News / Winnipeg

Winnipeg Fringe Fest announces new review system, plans for 30th anniversary

The Winnipeg Fringe Theatre Festival happens July 19-30 with 190 plays in 31 venues.

MEtro file

One of Canada’s premier fringe festivals is aiming to democratize reviews by building a Yelp-like website for theatre-goers to share their thoughts.

The Winnipeg Fringe Theatre Festival unveiled new developments Monday ahead of the 30th anniversary of the festival July 19-30.  

Executive producer Chuck McEwen said the new review portal, www.Fringe.Exchange, was inspired by similar offerings from other North American festivals, like the Minnesota Fringe Festival and the Ottawa Fringe Festival.

"It’s still great for the public to go to a media review site and find out what one person thought of a play on a critical standpoint. But to get maybe 20, 30, 40 patron reviews to either support that point of view or contradict that point of view … it’s about time we gave audience members the chance to do that online and share their love of the shows,” McEwen said.

The website will give reviewers the option to leave written comments and to give one to 10 hearts for each show, rather than use a five-star rating system.

"Out of 10 gives you a bit more room to be maybe more accurate. Because out of four or five, sometimes it’s hard," McEwen said.

Veteran Winnipeg Fringe performer Jane Testar – who takes the stage with sketch comedy troupe Hot Thespian Action and improv group Outside Joke this year — said she’s not a fan of the star ratings.

Jane Testar (centre) will perform at Winnipeg Fringe with Outside Joke and Hot Thespian Action at the Gas Station Arts Centre.

Supplied/Outside Joke

Jane Testar (centre) will perform at Winnipeg Fringe with Outside Joke and Hot Thespian Action at the Gas Station Arts Centre.

"I kind of even wonder if we should be doing the star system anymore. I like the reviewer giving a very short summation of what the show is about, what stood out to them and if there was anything they thought could be improved or wasn’t quite up to snuff," she said.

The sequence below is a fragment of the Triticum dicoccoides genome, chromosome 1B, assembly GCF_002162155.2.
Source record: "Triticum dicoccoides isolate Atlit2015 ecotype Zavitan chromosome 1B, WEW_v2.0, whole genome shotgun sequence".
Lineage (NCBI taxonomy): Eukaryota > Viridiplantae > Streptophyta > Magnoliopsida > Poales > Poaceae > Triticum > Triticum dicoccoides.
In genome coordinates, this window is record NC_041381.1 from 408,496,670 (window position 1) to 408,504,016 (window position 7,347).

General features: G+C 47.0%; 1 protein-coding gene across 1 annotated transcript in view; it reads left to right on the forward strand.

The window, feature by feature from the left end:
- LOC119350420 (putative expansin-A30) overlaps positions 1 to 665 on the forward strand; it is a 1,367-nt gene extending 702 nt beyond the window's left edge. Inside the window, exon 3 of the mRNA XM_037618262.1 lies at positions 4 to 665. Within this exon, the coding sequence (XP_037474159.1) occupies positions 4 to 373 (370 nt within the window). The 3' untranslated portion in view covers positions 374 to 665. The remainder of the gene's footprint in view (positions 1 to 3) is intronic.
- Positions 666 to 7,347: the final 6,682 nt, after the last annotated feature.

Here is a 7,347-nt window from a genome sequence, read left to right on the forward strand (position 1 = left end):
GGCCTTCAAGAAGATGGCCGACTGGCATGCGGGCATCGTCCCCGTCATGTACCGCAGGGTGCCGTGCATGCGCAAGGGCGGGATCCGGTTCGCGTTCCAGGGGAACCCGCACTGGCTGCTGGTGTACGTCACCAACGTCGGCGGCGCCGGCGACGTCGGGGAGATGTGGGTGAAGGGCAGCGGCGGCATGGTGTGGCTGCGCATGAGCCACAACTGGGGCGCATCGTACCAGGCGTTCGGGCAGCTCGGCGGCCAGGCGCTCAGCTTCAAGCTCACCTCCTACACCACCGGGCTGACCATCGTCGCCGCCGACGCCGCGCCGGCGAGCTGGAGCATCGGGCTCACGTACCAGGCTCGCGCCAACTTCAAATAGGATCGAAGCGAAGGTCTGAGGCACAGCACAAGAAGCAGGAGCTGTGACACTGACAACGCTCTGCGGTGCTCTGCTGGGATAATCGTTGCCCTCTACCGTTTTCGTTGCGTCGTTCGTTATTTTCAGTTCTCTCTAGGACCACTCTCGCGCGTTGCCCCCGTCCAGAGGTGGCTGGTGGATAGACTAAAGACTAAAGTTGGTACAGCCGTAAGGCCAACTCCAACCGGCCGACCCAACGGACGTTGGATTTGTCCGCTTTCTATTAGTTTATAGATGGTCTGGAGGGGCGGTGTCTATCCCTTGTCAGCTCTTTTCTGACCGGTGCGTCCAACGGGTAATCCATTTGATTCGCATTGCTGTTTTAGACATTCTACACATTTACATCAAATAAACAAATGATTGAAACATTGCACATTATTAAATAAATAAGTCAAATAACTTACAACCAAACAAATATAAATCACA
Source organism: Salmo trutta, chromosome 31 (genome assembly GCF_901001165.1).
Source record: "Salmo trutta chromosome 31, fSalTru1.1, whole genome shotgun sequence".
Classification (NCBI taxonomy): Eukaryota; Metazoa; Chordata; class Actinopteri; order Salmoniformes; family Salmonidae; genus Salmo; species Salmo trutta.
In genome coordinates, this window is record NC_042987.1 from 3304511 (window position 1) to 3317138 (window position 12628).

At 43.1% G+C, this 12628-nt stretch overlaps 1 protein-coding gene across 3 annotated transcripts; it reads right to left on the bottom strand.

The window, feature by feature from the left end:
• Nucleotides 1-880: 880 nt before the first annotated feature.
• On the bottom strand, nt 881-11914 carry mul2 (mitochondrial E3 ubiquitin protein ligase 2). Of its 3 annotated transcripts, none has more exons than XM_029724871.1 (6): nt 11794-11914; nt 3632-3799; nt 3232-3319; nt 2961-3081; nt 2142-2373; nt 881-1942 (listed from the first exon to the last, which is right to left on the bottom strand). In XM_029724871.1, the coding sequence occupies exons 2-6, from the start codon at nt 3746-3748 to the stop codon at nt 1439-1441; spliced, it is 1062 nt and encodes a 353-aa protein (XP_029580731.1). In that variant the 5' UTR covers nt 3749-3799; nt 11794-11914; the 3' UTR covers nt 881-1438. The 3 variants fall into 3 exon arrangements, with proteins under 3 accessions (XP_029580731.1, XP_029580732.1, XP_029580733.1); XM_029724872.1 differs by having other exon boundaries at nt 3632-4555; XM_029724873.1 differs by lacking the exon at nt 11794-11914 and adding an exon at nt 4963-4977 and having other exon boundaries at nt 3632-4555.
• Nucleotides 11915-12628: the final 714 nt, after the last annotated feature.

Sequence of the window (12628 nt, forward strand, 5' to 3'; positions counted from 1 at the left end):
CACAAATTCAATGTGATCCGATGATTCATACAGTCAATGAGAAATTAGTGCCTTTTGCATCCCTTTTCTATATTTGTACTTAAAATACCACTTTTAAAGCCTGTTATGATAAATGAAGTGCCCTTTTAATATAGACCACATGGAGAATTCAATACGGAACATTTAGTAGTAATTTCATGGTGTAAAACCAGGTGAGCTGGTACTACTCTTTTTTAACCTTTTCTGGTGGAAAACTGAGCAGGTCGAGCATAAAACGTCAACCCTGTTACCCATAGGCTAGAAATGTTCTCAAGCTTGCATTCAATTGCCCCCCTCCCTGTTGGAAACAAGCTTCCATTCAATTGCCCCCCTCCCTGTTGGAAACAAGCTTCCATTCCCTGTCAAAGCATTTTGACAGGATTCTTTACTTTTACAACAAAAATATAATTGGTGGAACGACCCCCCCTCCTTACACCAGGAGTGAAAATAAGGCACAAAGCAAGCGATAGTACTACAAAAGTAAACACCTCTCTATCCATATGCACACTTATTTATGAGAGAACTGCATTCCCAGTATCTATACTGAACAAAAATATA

"There are those people, the five-star chasers, and that’s the only shows they see. They don’t want to take the risk of seeing something that’s not stellar, even though that’s the whole point of the Fringe is to try and see different things that you wouldn’t normally see."

CRUMBS improv artist Stephen Sim said he values "any way people can get the word out and talk about the fringe," no matter the medium.

Stephen Sim performs with the improv comedy group CRUMBS at this year's Winnipeg Fringe.

Supplied/Stephen Sim

Stephen Sim performs with the improv comedy group CRUMBS at this year's Winnipeg Fringe.

"The buzz and word of mouth of actual fringe-goers has always been important. A good review in the paper or CBC can get you a new audience, but the word on the street is going to bring you audiences, too," he said.

Winnipeg Fringe is also debuting a New Play Contest to encourage Canadian playwrights to submit work early and win a spot in the next year’s festival.

This year’s local fringe has 190 shows at 31 venues, with plenty of live music, beer tents and food trucks focused around Old Market Square.

Ticket prices range from $10-$12 per show, or $5 for kids 12 and under. Package deals include a seven-show pass for $63 or a frequent fringer pass (14 shows) for $123. 

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